UN Chief Criticises Lack of Global Cooperation to Tackle Coronavirus
The United Nations chief criticised the total lack of international coordination in tackling the COVID-19 pandemic and warned that the go-it-alone policy of many countries will not defeat the coronavirus.
- The United Nations chief has warned that the go-it-alone policy of many countries will not defeat the coronavirus
- Antonio Guterres has been trying to mobilize international action to address what he says is the biggest international challenge since World War II
United Nations: The United Nations chief criticised the total lack of international coordination in tackling the COVID-19 pandemic and warned that the go-it-alone policy of many countries will not defeat the coronavirus.
Secretary-General Antonio Guterres said in an interview with The Associated Press that what needs to be done is to make countries understand that by acting in isolation “they are creating the situation that is getting out of control" — and that global coordination is key.
COVID-19 started in China, moved to Europe, then to North America and now to South America, Africa and India, he said, and some people are now talking about second waves coming at any moment.
Yet, he said, “there is total lack of coordination among countries in the response to the COVID."
Guterres said it's important to use that fact “to make countries understand that bringing them together, putting together their capacities, not only in fighting the pandemic in a coordinated way but in working together to have the treatments, testing mechanisms, the vaccines … accessible to everybody, that this is the way we defeat the pandemic."
The secretary-general said coordinating political, economic and social responses to the fallout from COVID-19 including job losses, increasing violence and human rights being violated will also help mitigate the impact of the pandemic.
From the start of the pandemic, Guterres has been trying to mobilize international action to address what he says is the biggest international challenge since World War II.
He called for a global cease-fire to all conflicts on March 23 to tackle COVID-19 but the response has been very limited.
And his calls, and repeated calls by the World Health Organization chief, for international “solidarity" to fight against COVID-19 have not led to significant changes in nationalist approaches to dealing with the virus.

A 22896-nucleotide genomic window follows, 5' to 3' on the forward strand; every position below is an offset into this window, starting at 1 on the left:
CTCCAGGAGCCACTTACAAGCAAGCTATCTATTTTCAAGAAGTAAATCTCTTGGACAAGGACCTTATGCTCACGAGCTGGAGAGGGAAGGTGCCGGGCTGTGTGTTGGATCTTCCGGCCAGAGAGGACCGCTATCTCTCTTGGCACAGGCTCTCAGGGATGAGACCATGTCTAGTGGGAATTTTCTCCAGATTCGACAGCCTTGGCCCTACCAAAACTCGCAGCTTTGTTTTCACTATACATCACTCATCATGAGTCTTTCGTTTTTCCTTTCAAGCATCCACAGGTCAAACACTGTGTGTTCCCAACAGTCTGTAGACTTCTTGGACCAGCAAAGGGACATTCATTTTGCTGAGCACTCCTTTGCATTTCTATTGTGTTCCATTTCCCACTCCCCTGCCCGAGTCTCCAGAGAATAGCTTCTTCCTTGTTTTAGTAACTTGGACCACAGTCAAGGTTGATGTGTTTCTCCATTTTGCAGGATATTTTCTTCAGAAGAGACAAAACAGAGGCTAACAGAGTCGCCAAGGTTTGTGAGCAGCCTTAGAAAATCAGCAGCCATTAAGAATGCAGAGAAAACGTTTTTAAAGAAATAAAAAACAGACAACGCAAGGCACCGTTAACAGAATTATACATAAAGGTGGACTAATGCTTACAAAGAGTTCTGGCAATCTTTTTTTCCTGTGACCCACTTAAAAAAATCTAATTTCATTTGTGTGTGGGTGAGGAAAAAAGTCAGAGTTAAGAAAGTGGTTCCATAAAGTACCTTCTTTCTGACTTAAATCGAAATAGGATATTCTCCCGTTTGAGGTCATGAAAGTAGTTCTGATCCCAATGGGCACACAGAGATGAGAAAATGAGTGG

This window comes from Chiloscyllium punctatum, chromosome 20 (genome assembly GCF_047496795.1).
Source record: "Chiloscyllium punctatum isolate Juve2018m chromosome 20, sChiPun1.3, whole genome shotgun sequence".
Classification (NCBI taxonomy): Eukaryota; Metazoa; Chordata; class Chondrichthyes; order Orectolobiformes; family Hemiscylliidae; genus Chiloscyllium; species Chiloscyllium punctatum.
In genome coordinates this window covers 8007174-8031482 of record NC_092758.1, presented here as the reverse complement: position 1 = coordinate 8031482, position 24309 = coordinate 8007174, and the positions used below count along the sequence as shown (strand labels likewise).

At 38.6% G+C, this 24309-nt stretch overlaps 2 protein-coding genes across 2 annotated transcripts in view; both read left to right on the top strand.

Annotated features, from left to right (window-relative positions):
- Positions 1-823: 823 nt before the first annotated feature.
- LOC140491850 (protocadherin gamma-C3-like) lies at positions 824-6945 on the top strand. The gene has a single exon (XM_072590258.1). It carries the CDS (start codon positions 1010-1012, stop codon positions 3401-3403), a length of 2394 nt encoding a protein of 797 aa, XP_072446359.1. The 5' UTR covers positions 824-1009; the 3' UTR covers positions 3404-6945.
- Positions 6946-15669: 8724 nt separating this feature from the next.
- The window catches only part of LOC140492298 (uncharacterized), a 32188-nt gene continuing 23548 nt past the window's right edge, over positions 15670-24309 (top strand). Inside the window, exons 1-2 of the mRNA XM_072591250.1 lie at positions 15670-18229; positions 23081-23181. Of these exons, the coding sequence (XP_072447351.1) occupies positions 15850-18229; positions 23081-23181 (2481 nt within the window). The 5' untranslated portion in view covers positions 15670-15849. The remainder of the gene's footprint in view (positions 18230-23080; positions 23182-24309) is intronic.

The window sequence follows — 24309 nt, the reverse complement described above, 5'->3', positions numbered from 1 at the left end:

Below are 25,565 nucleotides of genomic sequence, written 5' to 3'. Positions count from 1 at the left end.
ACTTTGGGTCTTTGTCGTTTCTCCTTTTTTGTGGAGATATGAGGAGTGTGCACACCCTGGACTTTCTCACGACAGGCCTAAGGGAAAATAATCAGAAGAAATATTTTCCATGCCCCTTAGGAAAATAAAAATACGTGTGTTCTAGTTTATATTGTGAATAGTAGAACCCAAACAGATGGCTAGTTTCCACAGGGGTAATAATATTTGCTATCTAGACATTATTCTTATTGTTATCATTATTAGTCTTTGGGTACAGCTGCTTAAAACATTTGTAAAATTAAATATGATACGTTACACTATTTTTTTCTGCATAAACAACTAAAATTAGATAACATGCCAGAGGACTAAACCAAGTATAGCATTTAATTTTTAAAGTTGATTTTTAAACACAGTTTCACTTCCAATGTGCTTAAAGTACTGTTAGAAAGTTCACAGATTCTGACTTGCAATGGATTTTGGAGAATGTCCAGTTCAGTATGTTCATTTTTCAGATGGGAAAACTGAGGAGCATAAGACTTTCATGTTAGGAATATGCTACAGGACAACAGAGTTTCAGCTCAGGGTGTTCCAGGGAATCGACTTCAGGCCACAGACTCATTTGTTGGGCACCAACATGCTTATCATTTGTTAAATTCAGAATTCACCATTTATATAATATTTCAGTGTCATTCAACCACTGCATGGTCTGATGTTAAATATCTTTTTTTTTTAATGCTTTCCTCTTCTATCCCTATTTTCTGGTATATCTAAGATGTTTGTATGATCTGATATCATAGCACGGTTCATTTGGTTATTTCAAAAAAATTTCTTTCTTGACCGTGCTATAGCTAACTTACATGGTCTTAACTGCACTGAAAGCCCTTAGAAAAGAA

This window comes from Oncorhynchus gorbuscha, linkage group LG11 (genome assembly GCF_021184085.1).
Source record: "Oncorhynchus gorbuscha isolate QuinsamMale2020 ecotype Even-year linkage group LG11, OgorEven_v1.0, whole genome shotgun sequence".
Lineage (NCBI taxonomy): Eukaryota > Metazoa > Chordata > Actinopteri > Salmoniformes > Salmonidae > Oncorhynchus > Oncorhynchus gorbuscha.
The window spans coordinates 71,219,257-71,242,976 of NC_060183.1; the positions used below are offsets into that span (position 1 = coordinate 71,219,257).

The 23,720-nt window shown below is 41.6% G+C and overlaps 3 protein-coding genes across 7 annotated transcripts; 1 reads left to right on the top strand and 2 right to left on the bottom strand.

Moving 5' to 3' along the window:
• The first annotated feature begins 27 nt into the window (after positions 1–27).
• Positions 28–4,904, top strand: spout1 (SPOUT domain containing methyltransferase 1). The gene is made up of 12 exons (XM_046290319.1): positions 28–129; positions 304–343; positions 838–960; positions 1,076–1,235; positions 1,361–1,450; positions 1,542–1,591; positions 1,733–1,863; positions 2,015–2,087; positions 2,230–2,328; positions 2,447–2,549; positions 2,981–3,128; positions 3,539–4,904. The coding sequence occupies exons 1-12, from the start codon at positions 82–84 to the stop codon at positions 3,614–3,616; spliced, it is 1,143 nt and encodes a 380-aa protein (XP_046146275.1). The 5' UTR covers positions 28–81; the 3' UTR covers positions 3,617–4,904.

“I am frustrated, of course, with the lack of international cooperation at the present moment," Guterres said, “but I hope that the new generations will be able to make things change in the future."
The secretary-general didn't single out any countries, but US President Donald Trump halted all funding to the World Health Organization, accusing the UN agency leading the fight against the pandemic of failing to respond to the coronavirus because China has “total control" over it.
Trump has pushed for the US economy to reopen as COVID-19 cases continue to rise in many American states. About 2.3 million Americans have been infected by the virus and some 120,000 have died, according to data from Johns Hopkins University.
The pandemic is also still on the rise in Brazil, where there are more than 1 million confirmed COVID-19 cases and almost 52,000 fatalities.
The country's response has faced criticism since March when President Jair Bolsonaro started defying social distancing recommendations.
Britain has the highest coronavirus death toll in Europe, at over 42,000, and the Conservative government has been sharply criticised for what many see as its slow, muddled response to fighting the pandemic.
“I think we need to promote humility," Guterres said, “because it's only based on humility that we'll understand our opportunity, and understanding our opportunity we understand the need to have solidarity and unity."
The secretary-general said he sees “an enormous movement of solidarity" in societies and communities, and more voices saying, for example, that a vaccine must be “a people's vaccine, not a vaccine in a commercial dispute among countries to make the rich benefit from it and the poor not."
“So, when I listen to the voices of the youth, when I listen to the voices of civil society, I see there the seeds that hopefully will quantify in a much better coordination in the future around response to pandemics like this one," Guterres said.
(Except for the headline, this story has not been edited by Scrabbl staff and is published from a syndicated feed.)